Marijuana users three times more likely to die from high blood pressure

Marijuana use has just been associated with death from hypertension. Getty
Marijuana use may increase people’s risk of death from hypertension (high blood pressure), a new study has found. The findings confirm previous associations that suggested recreational marijuana use may have potentially debilitating cardiovascular effects.

Cardiovascular diseases constitute the leading cause of death worldwide, despite most of them being preventable. More than 17 million people died of these diseases in 2015 globally.

In recent years, studies have linked marijuana use to cardiovascular problems. As a growing number of countries move to decriminalise marijuana,understanding whether its use increases cardiovascular mortality is beginning to look like a public health priority.

“Steps are being taken towards legalisation and decriminalisation of marijuana in the US, and rates of recreational marijuana use may increase substantially as a result,” lead author Barbara Yankey, from Georgia State University said in a statement. “However, there is little research on the impact of marijuana use on cardiovascular and cerebrovascular mortality.”

The study now published in the European Journal of Preventive Cardiology looks at the marijuana consumption of US adults and whether there is a link between their use of the drug and cardiovascular mortality.

Looking for marijuana users

Obtaining data about people’s marijuana consumption is challenging, as there is no longitudinal data available on marijuana use. To get around this problem, the researchers designed a retrospective follow-up study of the 2005-2006 National Health and Nutrition Examination Survey, in which participants aged 20 years and above had been asked if they had ever used marijuana. Those who answered “yes” were considered marijuana users by the researchers in this present study.

To get an approximation of how long the participants had been consuming marijuana, the scientists looked at the age people had when they first tried marijuana and subtracted this from their current age.

The team also looked at mortality data in 2011 from the National Centre for Health Statistics. Combining both datasets, the researchers estimated the associations of marijuana use, and duration of use, with death from hypertension, heart disease, and cerebrovascular disease. They controlled for other risk factors cigarette use and demographic variables such as sex, age, and ethnicity.

A total of 1,213 participants were considered for the analyses. 34% of them used neither marijuana nor cigarettes, 21% used only marijuana, 20% used marijuana and smoked cigarettes, 16% used marijuana and were past-smokers, 5% were past-smokers and 4% only smoked cigarettes. According to the scientists’ calculations, the average duration of marijuana use was 11.5 years.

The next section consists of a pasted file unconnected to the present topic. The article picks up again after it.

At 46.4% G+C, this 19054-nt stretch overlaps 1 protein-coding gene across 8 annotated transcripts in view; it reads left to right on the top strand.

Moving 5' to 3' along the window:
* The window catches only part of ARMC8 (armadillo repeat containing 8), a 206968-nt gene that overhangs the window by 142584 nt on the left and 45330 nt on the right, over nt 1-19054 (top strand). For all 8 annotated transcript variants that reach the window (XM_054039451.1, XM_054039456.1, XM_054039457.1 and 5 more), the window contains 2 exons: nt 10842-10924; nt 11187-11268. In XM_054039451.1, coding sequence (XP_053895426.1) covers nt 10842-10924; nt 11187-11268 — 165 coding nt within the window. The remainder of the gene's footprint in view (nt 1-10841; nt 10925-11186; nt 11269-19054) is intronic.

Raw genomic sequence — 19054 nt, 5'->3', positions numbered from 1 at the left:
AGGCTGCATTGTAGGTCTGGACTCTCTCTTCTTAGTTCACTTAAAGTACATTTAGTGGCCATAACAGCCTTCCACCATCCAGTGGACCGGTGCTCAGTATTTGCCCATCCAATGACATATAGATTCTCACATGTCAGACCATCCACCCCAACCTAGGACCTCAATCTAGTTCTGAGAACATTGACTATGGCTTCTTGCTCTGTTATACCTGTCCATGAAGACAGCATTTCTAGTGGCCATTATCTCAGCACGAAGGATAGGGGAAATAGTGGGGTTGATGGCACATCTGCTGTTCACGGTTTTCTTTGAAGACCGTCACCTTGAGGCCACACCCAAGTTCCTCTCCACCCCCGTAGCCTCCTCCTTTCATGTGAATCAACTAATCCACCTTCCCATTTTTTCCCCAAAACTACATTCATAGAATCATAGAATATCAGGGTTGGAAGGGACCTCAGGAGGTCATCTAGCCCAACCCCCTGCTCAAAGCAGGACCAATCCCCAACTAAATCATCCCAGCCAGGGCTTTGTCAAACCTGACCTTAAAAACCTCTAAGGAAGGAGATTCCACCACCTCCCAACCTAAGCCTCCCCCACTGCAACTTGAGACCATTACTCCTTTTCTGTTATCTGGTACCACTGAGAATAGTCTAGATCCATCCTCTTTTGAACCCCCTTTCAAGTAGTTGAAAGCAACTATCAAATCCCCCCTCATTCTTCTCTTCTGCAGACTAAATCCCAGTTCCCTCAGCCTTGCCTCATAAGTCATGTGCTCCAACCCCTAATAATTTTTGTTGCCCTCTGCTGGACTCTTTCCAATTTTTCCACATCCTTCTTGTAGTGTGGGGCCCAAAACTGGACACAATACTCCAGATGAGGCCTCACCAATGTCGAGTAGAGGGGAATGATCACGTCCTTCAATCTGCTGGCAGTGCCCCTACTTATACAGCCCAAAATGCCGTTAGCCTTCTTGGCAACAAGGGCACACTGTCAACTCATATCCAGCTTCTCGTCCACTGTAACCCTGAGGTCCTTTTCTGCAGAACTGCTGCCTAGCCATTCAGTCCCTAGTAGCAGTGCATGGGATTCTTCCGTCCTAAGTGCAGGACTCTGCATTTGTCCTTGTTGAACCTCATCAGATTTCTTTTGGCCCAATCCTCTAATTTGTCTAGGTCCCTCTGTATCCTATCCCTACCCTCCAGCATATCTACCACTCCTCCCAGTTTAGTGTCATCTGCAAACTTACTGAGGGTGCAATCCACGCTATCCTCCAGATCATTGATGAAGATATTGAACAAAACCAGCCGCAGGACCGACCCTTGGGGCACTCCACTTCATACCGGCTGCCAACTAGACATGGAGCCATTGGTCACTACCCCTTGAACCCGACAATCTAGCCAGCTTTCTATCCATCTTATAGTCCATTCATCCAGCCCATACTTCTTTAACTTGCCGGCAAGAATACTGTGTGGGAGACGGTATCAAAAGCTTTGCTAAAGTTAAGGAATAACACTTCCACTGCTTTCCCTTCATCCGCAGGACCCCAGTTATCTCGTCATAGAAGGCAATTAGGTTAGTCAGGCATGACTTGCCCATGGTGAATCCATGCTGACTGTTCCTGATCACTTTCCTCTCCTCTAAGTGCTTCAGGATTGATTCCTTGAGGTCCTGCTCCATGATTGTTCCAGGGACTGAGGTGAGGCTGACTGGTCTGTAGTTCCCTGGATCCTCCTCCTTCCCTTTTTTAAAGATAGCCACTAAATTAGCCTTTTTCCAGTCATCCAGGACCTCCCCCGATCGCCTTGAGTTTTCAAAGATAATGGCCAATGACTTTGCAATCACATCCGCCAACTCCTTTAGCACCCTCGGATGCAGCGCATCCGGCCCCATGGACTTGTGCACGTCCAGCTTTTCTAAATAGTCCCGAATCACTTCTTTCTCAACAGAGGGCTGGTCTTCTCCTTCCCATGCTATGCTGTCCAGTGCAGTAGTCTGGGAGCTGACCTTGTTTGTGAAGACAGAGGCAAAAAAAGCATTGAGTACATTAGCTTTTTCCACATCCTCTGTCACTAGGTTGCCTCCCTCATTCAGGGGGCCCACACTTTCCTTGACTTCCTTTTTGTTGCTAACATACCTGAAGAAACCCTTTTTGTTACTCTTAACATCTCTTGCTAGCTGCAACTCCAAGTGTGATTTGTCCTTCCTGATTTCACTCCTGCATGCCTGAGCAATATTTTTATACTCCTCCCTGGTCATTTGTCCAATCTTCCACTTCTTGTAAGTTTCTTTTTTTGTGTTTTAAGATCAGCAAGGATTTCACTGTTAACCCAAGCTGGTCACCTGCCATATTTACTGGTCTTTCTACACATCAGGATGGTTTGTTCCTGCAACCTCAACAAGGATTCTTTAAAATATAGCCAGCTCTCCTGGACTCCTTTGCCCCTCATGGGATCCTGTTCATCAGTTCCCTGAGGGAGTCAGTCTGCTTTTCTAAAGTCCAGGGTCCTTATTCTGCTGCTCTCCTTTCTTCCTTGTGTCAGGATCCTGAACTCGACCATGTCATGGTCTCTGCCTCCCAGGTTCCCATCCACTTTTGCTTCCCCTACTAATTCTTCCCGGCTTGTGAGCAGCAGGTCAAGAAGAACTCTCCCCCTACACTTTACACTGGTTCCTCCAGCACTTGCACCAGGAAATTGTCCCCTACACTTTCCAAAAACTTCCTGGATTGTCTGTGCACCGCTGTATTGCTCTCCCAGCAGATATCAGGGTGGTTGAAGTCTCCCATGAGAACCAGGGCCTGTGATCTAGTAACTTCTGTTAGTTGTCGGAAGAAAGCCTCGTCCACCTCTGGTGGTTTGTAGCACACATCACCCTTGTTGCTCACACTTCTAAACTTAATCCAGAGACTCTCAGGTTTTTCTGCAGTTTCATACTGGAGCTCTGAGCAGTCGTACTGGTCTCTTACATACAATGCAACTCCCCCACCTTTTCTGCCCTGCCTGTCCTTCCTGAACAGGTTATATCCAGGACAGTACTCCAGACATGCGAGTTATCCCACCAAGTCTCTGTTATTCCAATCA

The analyses of the data revealed that compared to non-users, marijuana users had a 3.42 times higher risk of death from hypertension and a 1.04 times greater risk for each year of use. There was however no association between marijuana use and death from heart disease or cerebrovascular disease.

There are obvious limitations to the study, especially the way marijuana use was calculated – it is not certain that participants used the drug continuously since they first tried it. Due to the way marijuana use was estimated, more than half of the participants were considered marijuana users, which seems unlikely.

This is nevertheless a first helpful step to assess the long-term health risks posed by marijuana. The question of what it does to the heart needs to be addressed as more and more people around the world use it.

“Given an increasing trend to decriminalise use of marijuana, it is important to understand the health risks of its use. This study attempted to work out the risk of various heart diseases from smoking marijuana, but its findings are far from definite. Since marijuana use is illegal in many jurisdictions, it is very hard to be certain about the health risks it poses, ” explained Tim Chico, a reader in cardiovascular medicine at the University of Sheffield, who was not involved with the study.

“However, although this paper has limitations there is enough evidence from other research to strongly suspect marijuana use increases the risk of some forms of heart disease, and it is certainly not harmless.”

HIV-positive adolescents are 6 to 12 times more likely to die than other teens

HIV adolsecent
Young HIV-infected patients are more at risk of serious health outcomes than the rest of the population.Caiaimage/Rafal Rodzoch

Teens infected with HIV often experience poorer health outcomes than younger children and adults living with the virus, a study has revealed. Those who contracted HIV around the time of their birth are at higher risk throughout their adolescence and young adulthood for serious health problems and death.